Tuesday, April 22, 2003--Sarah Dutra was sentenced yesterday, and a link to the story is on the Dutra page. That was, in all likelihood, the last time I'll see Sarah Dutra in court, and it's a strange feeling to realize that the largest case of my career has drawn to a close after more than a year.
Sunday, March 30, 2003--It's been more than a year since my own domain went live and I launched this Web site. Fourteen months ago, I wrote, "I have dreams for this site, although they may not be possible for years." With the launch of my newest project, I'm one step closer to those far-off goals and ideas. A Reporter's Life basically explains itself through its title and the explanation on the page. In essence, it's a weblog that will not only be regularly updated, but it also allows others to comment. Installing it and coding the whole thing took quite a while, and while I'm fairly sure I worked out all the bugs, please feel free to contact me with any problems, suggestions or comments.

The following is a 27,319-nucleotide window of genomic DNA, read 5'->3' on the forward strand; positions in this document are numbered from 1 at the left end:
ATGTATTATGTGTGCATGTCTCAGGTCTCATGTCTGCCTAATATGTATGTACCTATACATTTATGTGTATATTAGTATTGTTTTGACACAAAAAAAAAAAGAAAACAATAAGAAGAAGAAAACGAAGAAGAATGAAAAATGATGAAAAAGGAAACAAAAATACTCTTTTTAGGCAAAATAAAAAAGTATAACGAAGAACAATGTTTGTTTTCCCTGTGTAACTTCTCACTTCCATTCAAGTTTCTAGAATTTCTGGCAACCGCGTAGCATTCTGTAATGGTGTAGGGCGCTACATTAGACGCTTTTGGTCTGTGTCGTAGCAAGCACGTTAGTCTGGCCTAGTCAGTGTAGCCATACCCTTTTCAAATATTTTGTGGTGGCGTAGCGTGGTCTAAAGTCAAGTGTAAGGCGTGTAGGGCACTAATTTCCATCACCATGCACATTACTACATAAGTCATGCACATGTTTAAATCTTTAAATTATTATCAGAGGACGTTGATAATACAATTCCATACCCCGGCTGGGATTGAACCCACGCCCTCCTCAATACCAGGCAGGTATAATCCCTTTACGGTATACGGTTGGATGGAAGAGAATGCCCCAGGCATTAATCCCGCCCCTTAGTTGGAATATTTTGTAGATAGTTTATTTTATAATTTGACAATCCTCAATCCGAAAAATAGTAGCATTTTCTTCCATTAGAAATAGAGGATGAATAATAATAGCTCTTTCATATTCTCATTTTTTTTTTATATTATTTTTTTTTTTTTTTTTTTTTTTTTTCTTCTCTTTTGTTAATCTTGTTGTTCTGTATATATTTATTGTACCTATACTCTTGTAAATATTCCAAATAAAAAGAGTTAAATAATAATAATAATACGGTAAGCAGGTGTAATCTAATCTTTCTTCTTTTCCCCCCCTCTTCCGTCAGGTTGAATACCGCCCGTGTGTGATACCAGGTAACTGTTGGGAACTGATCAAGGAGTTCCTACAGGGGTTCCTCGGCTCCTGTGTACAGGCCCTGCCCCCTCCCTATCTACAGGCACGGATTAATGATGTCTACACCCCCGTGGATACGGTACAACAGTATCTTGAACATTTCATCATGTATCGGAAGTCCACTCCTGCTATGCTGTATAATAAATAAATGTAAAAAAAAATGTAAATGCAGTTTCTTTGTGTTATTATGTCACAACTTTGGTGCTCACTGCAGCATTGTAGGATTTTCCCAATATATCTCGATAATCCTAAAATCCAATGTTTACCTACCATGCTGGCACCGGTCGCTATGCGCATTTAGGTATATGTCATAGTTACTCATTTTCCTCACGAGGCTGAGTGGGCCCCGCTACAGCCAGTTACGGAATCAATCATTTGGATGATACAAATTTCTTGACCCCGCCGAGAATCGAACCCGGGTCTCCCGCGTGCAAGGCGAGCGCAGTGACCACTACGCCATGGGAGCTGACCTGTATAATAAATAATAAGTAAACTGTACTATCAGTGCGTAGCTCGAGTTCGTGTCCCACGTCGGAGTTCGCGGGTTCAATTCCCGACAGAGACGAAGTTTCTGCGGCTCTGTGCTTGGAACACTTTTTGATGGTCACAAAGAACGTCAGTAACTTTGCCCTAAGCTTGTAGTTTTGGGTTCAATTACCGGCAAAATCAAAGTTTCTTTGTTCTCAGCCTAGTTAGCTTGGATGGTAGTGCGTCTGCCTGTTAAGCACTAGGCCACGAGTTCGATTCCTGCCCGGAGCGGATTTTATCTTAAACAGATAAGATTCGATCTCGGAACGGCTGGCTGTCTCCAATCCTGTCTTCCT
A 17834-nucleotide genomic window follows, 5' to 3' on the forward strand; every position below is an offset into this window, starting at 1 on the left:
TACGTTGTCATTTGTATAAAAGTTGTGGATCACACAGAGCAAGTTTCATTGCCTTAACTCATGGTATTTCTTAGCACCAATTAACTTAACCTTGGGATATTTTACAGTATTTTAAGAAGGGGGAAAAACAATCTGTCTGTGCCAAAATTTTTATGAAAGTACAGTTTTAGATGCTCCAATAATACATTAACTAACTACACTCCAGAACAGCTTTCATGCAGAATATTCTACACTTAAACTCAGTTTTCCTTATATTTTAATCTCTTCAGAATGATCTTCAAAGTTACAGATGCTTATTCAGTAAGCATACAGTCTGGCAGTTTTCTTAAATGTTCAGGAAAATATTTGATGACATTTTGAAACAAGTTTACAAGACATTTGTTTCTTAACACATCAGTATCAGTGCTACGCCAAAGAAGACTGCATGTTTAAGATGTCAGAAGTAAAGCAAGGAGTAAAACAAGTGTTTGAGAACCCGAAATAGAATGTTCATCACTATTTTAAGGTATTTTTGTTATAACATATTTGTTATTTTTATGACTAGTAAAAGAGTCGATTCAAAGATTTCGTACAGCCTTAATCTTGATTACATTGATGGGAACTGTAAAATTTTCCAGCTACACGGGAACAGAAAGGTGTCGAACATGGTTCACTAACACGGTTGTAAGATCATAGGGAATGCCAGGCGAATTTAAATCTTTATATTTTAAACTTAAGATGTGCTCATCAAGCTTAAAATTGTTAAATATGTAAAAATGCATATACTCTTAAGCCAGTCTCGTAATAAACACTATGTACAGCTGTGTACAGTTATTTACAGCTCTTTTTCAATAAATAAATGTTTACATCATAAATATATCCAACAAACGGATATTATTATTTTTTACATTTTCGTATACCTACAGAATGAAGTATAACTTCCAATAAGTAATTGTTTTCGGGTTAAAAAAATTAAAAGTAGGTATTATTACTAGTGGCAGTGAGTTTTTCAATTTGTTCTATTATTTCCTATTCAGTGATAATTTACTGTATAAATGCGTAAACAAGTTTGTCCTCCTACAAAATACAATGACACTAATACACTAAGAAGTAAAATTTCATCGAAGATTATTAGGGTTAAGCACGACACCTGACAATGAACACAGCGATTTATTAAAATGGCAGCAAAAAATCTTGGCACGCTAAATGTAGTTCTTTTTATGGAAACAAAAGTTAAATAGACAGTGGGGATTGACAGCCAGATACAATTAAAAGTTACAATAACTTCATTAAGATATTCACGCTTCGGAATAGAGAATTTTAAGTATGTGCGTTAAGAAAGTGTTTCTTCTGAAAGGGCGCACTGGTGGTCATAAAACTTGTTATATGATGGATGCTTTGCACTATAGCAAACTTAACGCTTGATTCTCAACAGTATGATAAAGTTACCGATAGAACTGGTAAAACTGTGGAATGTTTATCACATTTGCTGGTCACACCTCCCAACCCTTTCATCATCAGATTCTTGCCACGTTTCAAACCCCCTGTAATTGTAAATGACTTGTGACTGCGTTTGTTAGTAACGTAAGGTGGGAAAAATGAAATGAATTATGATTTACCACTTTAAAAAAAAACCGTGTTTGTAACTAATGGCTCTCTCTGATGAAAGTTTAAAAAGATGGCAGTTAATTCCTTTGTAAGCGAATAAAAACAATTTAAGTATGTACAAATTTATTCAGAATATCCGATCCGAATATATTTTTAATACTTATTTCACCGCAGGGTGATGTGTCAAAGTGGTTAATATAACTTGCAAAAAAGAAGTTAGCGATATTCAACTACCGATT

Tuesday, March 25, 2003--The media is completely saturated with war coverage, and since I work in the media, that means I'm also surrounded by war news every day. Here are my thoughts on the war. (That page is linked directly from the writing section.
Thursday, March 20, 2003--Hours before the United States began bombing Iraq, the jurors reached a verdict in the Sarah Dutra murder trial. It's all so fitting, in a very un-real way: Larry McNabney was murdered on the day terrorists crashed airliners into national landmarks, and a verdict was reached in his murder on the day the United States took its war on terrorism overseas.